DEQ is accepting public comments on our draft Planning Period 2 Regional Haze State Implementation Plan from June 1, 2022, through July 1, 2022. DEQ will also hold a public hearing on Friday, July 1, 2022, from 9a to 11a. For details, view the public notice and Planning Period 2 draft plan on our Regional Haze page 
DEQ is announcing the deployment of the Lead-Based Paint (LBP) electronic form submittal system for LBP and RRP contractors. For more information, visit the Air Forms page
New permitting guidance available to determine the following:
  • Tier I Public Notice Implementation guidance for permitting under the new Tier I public notice requirements, effective September 15, 2021.
  • Representative Sampling: representativeness of sampling used to calculate emissions from oil and gas facilities. Form 100-702 is now required for all oil and gas permit applications.
  • Effluent Water Separator: if a storage vessel qualifies as a vessel operating as an effluent water separator or if the vessel is simply a storage tank.
  • Produced Water: for tanks storing produced water and condensate/oil, updated emission calculation requirements for applications submitted on or after April 15, 2021.
View Guidance and Learn More
With funding from the Volkswagen Environmental Mitigation Trust Agreement, DEQ has developed several new programs to promote healthier air quality across the state. Learn More about Volkswagen Settlement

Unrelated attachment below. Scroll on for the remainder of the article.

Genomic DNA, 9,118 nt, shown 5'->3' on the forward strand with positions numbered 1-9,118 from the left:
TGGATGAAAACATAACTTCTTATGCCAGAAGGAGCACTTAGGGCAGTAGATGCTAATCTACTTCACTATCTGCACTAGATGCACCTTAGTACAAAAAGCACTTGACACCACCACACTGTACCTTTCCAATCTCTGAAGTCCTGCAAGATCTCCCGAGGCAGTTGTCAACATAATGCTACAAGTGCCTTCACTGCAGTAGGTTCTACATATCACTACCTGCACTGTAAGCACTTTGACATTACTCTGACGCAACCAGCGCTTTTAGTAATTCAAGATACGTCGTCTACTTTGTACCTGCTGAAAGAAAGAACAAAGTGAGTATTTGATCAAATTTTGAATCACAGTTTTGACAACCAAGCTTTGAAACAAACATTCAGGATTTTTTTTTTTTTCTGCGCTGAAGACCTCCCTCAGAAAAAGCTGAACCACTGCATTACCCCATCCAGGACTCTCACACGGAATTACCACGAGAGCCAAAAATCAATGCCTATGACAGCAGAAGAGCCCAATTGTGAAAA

In order to facilitate social distancing measures during this time and support industry in their continued compliance with environmental permitting and reporting requirements, AQD is encouraging our industry partners to submit permit applications, annual and semiannual reporting, and any questions through email to the permitting and compliance staff through the following contacts:

Permitting: Richard Kienlen and Phillip Fielder      Compliance: Compliance and Enforcement

What is Air Quality?

The amount of pollution in the air from all sources – natural and human – defines the quality of the air we breathe. Air pollution isn’t limited to our cities; it can blow into any part of Oklahoma from neighboring states.

Bad air quality can affect everybody’s health. It can have direct effects on the lungs, and it can worsen an existing condition, such as asthma. Some people are more sensitive to air pollution than others. These include young children who are growing rapidly and older adults who have reduced immune systems.

Poor public health also incurs economic costs for society, e.g., increased healthcare costs and loss of working days. A clean environment makes Oklahoma an attractive place to live, work and play: something we can all be proud of.

What does the Air Quality Division do?

The Air Quality Division operates various programs to carry out DEQ’s regulatory duties under state and federal law.

Air Monitoring

Measures the ambient (outdoor) air quality across Oklahoma

Air quality forecasts, alerts, and health advisories

Air Toxics

Air Permits

Issues permits to companies with facilities that produce air pollutant emissions

Emissions Inventory

Collects data about emissions released into the air from all Oklahoma sources

Compliance & Enforcement

Inspects air pollution sources based on permits and potential violations


Lead-Based Paint

Certification and accreditation program

Rules & Planning

Reviews and proposes rule changes to the Air Quality Advisory Council

Researches and develops regulatory strategies